After months of debate, BART’s board of directors joined the Port of Oakland in awarding a contract for the construction of an Oakland Airport connector.
The $492 million contract was awarded to California-based Flatiron-Parsons Joint Venture.
BART issued a statement Thursday afternoon following the board's morning meeting, calling the 7-1 decision to build the 3.1-mile automated people-mover (APM) a “historic vote.”
Critics have complained that the project is too expensive to build and too expensive to ride. The initial estimate for the project was $552 million, but it is now expected to cost $60 million less, according to BART. The lowest bid was selected for the project.
“The struggling Bay Area economy just received a big boost thanks to the BART board, whose historic vote today also means BART customers will finally have a swift, world-class train-to-plane connection between the Coliseum BART Station and the Oakland Airport,” a BART statement said.
The board also voted to award the operation and maintenance contract to Doppelmayr Cable Car, Inc.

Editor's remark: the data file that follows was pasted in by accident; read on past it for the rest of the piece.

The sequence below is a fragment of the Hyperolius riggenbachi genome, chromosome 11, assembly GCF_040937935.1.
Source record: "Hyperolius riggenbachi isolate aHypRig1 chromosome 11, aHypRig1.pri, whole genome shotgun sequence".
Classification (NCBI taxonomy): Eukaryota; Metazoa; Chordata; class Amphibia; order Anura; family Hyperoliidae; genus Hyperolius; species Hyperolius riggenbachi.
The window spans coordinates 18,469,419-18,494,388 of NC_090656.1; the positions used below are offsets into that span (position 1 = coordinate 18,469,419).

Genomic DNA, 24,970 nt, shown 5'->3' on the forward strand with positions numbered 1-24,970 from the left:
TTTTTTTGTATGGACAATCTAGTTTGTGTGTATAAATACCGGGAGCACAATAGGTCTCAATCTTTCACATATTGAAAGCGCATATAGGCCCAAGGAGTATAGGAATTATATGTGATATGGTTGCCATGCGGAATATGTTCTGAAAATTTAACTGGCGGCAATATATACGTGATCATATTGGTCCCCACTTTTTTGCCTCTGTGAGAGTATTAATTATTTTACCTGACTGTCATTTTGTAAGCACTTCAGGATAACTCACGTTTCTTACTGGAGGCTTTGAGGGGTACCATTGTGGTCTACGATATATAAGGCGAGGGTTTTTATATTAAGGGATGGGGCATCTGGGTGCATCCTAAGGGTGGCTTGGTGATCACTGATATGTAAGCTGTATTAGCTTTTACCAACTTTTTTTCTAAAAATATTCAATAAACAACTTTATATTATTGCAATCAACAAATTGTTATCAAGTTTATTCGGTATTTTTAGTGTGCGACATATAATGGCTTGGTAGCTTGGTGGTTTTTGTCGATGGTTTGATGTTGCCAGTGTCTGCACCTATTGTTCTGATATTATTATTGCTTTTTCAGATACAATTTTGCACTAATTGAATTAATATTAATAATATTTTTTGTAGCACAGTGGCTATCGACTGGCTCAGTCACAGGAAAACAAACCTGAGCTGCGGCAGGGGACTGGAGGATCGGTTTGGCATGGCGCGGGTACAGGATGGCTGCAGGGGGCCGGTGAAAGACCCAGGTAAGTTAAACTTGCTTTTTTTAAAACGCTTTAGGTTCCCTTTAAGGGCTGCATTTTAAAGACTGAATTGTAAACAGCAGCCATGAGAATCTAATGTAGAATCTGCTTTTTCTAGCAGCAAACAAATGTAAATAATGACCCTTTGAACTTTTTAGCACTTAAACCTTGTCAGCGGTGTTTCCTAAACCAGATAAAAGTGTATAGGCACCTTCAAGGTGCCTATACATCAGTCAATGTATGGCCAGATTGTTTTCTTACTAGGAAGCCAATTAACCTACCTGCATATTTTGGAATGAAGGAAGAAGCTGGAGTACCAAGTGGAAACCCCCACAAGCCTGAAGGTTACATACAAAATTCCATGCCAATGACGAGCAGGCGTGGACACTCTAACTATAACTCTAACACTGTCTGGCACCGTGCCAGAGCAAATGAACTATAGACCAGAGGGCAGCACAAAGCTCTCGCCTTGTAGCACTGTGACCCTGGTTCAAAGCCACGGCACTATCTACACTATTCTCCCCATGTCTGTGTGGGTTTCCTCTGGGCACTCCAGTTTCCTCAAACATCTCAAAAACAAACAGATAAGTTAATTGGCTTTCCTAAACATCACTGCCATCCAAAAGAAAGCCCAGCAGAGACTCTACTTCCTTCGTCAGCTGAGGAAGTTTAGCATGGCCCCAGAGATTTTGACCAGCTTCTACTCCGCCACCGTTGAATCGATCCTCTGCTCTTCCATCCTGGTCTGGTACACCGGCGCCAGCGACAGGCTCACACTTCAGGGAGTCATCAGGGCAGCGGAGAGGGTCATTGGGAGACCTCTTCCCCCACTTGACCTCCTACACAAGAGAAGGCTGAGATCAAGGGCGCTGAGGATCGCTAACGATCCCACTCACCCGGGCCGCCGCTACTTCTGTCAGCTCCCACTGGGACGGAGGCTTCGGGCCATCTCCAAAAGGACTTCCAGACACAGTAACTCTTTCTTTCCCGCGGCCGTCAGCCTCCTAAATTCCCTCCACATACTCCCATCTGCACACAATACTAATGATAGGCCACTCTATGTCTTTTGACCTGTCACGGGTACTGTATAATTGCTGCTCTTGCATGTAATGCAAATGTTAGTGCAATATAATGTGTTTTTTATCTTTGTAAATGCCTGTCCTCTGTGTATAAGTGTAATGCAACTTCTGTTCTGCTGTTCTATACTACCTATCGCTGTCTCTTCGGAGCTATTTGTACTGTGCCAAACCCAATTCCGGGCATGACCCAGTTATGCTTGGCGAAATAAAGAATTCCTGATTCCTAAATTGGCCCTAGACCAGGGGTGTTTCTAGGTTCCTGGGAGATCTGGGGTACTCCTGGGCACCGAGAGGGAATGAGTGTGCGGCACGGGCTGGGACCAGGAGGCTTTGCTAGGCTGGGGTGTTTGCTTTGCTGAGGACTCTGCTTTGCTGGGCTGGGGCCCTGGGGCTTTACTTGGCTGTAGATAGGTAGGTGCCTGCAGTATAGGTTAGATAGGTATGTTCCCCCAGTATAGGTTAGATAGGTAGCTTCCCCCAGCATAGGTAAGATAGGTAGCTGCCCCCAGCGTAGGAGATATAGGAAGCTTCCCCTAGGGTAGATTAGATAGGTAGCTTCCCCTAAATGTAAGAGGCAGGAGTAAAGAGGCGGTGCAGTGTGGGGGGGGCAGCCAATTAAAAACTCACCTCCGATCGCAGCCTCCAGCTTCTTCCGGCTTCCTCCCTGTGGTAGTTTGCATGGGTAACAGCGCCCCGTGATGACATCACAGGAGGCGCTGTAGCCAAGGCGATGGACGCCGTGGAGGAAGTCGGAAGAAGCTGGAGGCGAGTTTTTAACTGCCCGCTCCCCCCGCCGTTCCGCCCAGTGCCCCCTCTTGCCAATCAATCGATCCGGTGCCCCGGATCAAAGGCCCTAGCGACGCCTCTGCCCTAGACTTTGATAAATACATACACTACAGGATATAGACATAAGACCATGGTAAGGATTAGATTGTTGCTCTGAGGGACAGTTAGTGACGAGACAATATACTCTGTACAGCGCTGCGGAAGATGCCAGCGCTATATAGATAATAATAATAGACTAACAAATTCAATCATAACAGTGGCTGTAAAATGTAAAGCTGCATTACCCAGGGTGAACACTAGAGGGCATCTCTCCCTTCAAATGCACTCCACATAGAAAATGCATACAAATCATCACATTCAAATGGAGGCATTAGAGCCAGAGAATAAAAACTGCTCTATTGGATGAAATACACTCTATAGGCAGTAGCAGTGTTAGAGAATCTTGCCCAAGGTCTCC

The project is expected to use $70 million in federal stimulus funds and create as many as 5,000 jobs during the three-and-a-half-year construction phase, which is scheduled to begin in mid-2010.
Project opponents argued that there were other transit operators in dire need of the funds and criticized BART for taking out a loan to fill the funding gap. BART will rely on fare revenues to back the loan.
When finished, the connector will replace the AirBART buses, which take between 12 to 30 minutes to reach the Coliseum Airport depending on traffic on Hegenberger Road. Fares will run $12 for a round trip.
AirBART, which charges $6 for a roundtrip ticket, shuttled approximately 85,000 riders per month in 2008. But BART says the buses would be inadequate to handle increased ridership over the years, which is expected to reach 10,000 passengers a day by 2020.
According to BART, the APMs, which look similar to the AirBART connectors at San Francisco International Airport, will arrive at the Coliseum BART station every 4.5 minutes and transport passengers to the airport in eight minutes and 12 seconds.
The project won the support of the Metropolitan Transportation Commission, ACTIA, the Oakland City Council, and the Port of Oakland.
“This is a historic day for the Bay Area economy and BART,” Board President Thomas Blalock said in a statement. “Once completed, it will provide the East Bay with a system that will swiftly transport people between BART and the airport and cause millions of air travelers to wonder how they could have ever lived without it.”
Board member Carole Ward Allen said, “We couldn’t be building this project at a better time, because Oakland currently has one of the highest unemployment rates in the state.”
To get an idea about what the new airport connector will look like, see the BART website: www.bart.gov/news/barttv/?&cat=27&id=652.